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Suppression of adaptive immunity to heterologous antigens during Plasmodium infection through hemozoin-induced failure of dendritic cell function.

Millington OR, Di Lorenzo C, Phillips RS, Garside P, Brewer JM - J. Biol. (2006)

Bottom Line: This effect on T-cell activation can be transferred to uninfected recipients by DCs isolated from infected mice.Significantly, T cells activated by these DCs subsequently lack effector function, as demonstrated by a failure to migrate to lymphoid-organ follicles, resulting in an absence of B-cell responses to heterologous antigens.Fractionation studies show that hemozoin, rather than infected erythrocyte (red blood cell) membranes, reproduces the effect of intact infected red blood cells on DCs.

View Article: PubMed Central - HTML - PubMed

Affiliation: Division of Immunology, Infection and Inflammation, University of Glasgow, Glasgow G11 6NT, UK. owain.millington@strath.ac.uk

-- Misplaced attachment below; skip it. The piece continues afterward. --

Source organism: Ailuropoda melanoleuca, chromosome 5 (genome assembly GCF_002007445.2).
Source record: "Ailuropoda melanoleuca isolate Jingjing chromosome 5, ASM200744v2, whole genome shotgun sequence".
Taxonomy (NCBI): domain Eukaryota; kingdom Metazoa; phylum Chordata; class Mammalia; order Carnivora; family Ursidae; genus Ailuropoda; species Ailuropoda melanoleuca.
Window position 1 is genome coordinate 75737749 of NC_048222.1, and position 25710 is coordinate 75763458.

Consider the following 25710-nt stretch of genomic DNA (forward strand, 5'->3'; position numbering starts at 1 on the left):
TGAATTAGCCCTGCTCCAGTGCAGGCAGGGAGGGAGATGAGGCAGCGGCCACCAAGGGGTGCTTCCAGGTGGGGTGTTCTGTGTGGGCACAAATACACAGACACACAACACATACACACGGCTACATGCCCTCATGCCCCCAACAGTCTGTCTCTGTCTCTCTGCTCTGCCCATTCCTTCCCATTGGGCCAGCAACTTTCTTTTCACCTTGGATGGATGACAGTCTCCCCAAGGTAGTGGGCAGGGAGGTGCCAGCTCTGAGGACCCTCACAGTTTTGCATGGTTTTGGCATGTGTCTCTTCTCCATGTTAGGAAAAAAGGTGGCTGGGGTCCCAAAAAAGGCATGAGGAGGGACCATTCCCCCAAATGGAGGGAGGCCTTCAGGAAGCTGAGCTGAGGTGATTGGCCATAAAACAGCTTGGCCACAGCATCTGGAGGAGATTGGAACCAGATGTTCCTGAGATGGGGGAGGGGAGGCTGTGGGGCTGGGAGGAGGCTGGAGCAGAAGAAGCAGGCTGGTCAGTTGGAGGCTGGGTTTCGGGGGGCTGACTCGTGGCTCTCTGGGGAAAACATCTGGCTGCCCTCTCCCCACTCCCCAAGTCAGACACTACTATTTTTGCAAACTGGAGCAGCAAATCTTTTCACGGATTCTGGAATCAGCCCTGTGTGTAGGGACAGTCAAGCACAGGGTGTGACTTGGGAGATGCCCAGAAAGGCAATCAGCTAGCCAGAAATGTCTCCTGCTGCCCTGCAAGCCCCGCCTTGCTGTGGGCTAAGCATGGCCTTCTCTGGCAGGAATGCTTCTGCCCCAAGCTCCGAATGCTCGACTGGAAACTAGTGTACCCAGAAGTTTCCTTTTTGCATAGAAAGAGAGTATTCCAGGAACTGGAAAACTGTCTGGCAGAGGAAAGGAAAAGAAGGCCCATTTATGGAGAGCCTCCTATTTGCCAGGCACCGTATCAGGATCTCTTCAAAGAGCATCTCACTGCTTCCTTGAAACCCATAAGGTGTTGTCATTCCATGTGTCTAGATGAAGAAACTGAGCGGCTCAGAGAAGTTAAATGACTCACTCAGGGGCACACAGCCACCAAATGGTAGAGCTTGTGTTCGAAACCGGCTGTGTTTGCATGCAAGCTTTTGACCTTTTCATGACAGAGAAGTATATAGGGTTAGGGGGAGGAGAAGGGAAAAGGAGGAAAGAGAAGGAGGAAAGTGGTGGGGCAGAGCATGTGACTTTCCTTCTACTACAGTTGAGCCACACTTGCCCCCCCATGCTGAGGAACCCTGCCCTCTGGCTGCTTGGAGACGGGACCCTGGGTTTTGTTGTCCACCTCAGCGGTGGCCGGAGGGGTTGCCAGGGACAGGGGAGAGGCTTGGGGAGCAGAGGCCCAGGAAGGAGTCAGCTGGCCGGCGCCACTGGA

ABSTRACT

Background: Dendritic cells (DCs) are central to the initiation and regulation of the adaptive immune response during infection. Modulation of DC function may therefore allow evasion of the immune system by pathogens. Significant depression of the host's systemic immune response to both concurrent infections and heterologous vaccines has been observed during malaria infection, but the mechanisms underlying this immune hyporesponsiveness are controversial.

Results: Here, we demonstrate that the blood stages of malaria infection induce a failure of DC function in vitro and in vivo, causing suboptimal activation of T cells involved in heterologous immune responses. This effect on T-cell activation can be transferred to uninfected recipients by DCs isolated from infected mice. Significantly, T cells activated by these DCs subsequently lack effector function, as demonstrated by a failure to migrate to lymphoid-organ follicles, resulting in an absence of B-cell responses to heterologous antigens. Fractionation studies show that hemozoin, rather than infected erythrocyte (red blood cell) membranes, reproduces the effect of intact infected red blood cells on DCs. Furthermore, hemozoin-containing DCs could be identified in T-cell areas of the spleen in vivo.